The following article was recovered from the future.
In yet another clarification of the state Capitol's policy against allowing cameras in the Assembly and Senate galleries, Capitol officials announced that photo and video devices are only allowed if attached to a licensed firearm.
"While we believe keeping the current prohibition of cameras in the chambers is key to maintaining a respectful, decorous work environment, we simply cannot justify violating a citizen's second amendment rights by barring guns that happen to have cameras," explained Sen. Leah Vukmir (R-Wauwatosa), chair of the Senate Committee on Administrative Rules.
National Rifle Association President David Keene said the rule was yet another step forward in Wisconsin's path towards full recognition of gun rights.
"In just a few short months, the Badger State has gone from 'worst-to-first,'" he quipped. "Actually, maybe not first. They've still got nothing on Vermont -- those sons of bitches are craaazy! And by that I mean they have the utmost respect for individual liberty."
Gun cameras, until recently used only by police departments to document shoot-outs, have become the most Googled item in Wisconsin since the new policy was announced. Popular gun manufacturers, such as Baretta and Colt, announced plans to make camera-equipped firearms available.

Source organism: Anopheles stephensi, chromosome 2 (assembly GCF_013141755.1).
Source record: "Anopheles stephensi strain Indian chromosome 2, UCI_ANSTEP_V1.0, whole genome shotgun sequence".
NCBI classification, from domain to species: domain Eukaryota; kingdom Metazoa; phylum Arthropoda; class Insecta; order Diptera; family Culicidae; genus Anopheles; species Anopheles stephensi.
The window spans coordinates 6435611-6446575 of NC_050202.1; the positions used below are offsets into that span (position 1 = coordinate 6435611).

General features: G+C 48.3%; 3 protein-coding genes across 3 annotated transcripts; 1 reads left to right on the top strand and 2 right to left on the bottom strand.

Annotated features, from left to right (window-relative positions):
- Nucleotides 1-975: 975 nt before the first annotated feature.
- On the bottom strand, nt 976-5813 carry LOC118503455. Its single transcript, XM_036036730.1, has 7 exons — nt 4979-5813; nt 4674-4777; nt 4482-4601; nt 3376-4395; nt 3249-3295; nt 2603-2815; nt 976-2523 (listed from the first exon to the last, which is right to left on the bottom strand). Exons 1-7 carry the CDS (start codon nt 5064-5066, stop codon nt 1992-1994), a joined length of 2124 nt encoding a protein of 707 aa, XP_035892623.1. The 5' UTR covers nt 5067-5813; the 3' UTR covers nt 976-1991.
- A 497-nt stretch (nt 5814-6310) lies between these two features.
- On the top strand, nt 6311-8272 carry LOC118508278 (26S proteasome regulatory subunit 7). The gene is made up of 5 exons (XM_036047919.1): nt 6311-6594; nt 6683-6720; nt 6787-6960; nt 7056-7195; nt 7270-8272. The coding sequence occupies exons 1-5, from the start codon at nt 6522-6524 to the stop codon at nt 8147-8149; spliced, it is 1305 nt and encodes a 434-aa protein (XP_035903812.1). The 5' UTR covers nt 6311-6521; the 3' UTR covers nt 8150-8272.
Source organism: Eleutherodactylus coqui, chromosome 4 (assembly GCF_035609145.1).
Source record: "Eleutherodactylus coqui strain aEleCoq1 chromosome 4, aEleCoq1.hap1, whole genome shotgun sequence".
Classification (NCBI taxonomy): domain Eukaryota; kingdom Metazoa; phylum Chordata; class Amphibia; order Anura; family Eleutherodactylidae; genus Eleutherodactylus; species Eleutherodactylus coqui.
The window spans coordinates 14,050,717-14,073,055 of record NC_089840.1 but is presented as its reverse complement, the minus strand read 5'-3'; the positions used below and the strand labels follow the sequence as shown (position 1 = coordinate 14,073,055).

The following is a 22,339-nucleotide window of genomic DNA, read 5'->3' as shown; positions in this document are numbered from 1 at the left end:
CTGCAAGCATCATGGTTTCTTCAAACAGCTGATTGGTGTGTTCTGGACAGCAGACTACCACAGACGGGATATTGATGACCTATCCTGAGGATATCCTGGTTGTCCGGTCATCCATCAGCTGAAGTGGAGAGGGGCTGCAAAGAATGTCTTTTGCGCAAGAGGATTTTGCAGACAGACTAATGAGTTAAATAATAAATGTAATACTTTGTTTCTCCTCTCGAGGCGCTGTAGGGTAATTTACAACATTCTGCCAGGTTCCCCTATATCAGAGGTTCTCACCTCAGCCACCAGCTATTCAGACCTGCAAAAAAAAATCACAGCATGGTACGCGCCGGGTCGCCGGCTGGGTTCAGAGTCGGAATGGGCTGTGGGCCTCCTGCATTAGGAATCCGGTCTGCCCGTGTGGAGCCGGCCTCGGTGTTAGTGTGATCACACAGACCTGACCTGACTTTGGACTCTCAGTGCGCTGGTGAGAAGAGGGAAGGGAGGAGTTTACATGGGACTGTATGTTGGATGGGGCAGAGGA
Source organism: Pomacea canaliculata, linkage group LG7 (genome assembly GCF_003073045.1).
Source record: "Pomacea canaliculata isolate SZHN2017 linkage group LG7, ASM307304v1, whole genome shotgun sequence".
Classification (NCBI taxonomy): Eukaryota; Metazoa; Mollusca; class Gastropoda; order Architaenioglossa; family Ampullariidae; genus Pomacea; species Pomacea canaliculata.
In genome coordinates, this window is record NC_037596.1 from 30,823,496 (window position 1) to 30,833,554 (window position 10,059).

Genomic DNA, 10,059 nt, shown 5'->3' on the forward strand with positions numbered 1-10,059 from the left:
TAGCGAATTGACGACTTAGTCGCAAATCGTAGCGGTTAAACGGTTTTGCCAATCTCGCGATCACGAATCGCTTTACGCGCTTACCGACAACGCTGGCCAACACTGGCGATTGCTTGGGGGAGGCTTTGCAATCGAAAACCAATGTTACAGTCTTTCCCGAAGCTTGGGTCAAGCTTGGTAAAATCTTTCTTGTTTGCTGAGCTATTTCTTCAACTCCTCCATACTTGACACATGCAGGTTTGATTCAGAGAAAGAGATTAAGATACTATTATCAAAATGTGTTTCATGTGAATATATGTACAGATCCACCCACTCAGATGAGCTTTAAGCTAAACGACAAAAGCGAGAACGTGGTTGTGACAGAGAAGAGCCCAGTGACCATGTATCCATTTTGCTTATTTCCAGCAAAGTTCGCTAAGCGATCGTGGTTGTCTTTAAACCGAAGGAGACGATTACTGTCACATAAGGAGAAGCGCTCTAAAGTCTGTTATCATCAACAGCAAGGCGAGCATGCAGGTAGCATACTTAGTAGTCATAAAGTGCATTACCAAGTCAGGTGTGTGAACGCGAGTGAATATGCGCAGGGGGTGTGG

Senate President Mike Ellis, the chamber's most senior Republican, was the only member of his party to voice skepticism of the policy. "I just don't know about this," he said. "Clearly most of these spectators mean well and just want to take a few pictures on their gun camera but it's tough to engage in meaningful debate when dozens of barrels are pointing down at you."
Ellis added that he had overheard one spectator ask another if he had to pull the trigger to get the camera rolling. "I wanted to tell him, 'Hey, make sure to take a picture of [Democratic Sen.] Lena Taylor,'" he said. "Just kidding," he added, wiping tears of laughter from his eyes.
Some legislative Democrats said they'd rather quit than face the barrels of the people. "Actually, I don't want this job anymore," said Sen. Jess King (D-Oshkosh), who recently won her seat in a recall election against former Republican Sen. Randy Hopper. "Being Deputy Mayor of Oshkosh was a lot more laid back."
Still other Democrats plan to protest by fleeing to Illinois, a state that does not allow for concealed carry of firearms in the state capitol.
State GOP Party Chair Mark Jefferson decried the Democrats' ploy as obstructionist and cowardly. "It's a sad day when the very same democracy that our founding fathers stared down cannon to create is obstructed by some pussy-ass Democrats who can't take a few tourists with camera-guns."